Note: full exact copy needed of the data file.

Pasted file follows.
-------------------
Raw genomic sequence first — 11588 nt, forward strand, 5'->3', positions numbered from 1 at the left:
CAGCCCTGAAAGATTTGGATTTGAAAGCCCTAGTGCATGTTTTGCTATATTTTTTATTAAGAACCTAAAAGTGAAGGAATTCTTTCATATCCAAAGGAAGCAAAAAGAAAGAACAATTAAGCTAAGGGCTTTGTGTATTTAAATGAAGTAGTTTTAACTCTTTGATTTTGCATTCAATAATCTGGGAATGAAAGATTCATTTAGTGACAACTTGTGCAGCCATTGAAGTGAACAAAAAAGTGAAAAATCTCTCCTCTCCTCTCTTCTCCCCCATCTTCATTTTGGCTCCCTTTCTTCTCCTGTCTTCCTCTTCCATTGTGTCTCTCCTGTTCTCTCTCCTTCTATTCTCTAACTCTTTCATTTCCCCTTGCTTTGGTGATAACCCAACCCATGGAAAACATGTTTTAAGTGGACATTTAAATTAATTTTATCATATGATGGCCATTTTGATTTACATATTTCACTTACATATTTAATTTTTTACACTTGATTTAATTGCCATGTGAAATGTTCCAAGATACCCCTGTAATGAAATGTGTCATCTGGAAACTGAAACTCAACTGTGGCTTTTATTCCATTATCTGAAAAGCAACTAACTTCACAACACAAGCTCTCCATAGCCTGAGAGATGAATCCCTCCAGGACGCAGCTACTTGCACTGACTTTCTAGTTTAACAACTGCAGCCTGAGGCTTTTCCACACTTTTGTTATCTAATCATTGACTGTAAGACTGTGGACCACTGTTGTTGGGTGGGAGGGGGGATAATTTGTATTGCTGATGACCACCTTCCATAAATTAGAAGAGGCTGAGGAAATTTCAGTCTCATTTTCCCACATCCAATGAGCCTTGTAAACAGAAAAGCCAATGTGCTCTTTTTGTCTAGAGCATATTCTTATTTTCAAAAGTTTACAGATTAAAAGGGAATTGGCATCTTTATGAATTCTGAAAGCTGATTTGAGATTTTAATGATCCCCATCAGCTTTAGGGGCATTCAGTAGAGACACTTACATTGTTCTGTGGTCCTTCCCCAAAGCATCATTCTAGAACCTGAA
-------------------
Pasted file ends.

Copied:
Raw genomic sequence first — 11588 nt, forward strand, 5'->3', positions numbered from 1 at the left:
CAGCCCTGAAAGATTTGGATTTGAAAGCCCTAGTGCATGTTTTGCTATATTTTTTATTAAGAACCTAAAAGTGAAGGAATTCTTTCATATCCAAAGGAAGCAAAAAGAAAGAACAATTAAGCTAAGGGCTTTGTGTATTTAAATGAAGTAGTTTTAACTCTTTGATTTTGCATTCAATAATCTGGGAATGAAAGATTCATTTAGTGACAACTTGTGCAGCCATTGAAGTGAACAAAAAAGTGAAAAATCTCTCCTCTCCTCTCTTCTCCCCCATCTTCATTTTGGCTCCCTTTCTTCTCCTGTCTTCCTCTTCCATTGTGTCTCTCCTGTTCTCTCTCCTTCTATTCTCTAACTCTTTCATTTCCCCTTGCTTTGGTGATAACCCAACCCATGGAAAACATGTTTTAAGTGGACATTTAAATTAATTTTATCATATGATGGCCATTTTGATTTACATATTTCACTTACATATTTAATTTTTTACACTTGATTTAATTGCCATGTGAAATGTTCCAAGATACCCCTGTAATGAAATGTGTCATCTGGAAACTGAAACTCAACTGTGGCTTTTATTCCATTATCTGAAAAGCAACTAACTTCACAACACAAGCTCTCCATAGCCTGAGAGATGAATCCCTCCAGGACGCAGCTACTTGCACTGACTTTCTAGTTTAACAACTGCAGCCTGAGGCTTTTCCACACTTTTGTTATCTAATCATTGACTGTAAGACTGTGGACCACTGTTGTTGGGTGGGAGGGGGGATAATTTGTATTGCTGATGACCACCTTCCATAAATTAGAAGAGGCTGAGGAAATTTCAGTCTCATTTTCCCACATCCAATGAGCCTTGTAAACAGAAAAGCCAATGTGCTCTTTTTGTCTAGAGCATATTCTTATTTTCAAAAGTTTACAGATTAAAAGGGAATTGGCATCTTTATGAATTCTGAAAGCTGATTTGAGATTTTAATGATCCCCATCAGCTTTAGGGGCATTCAGTAGAGACACTTACATTGTTCTGTGGTCCTTCCCCAAAGCATCATTCTAGAACCTGAA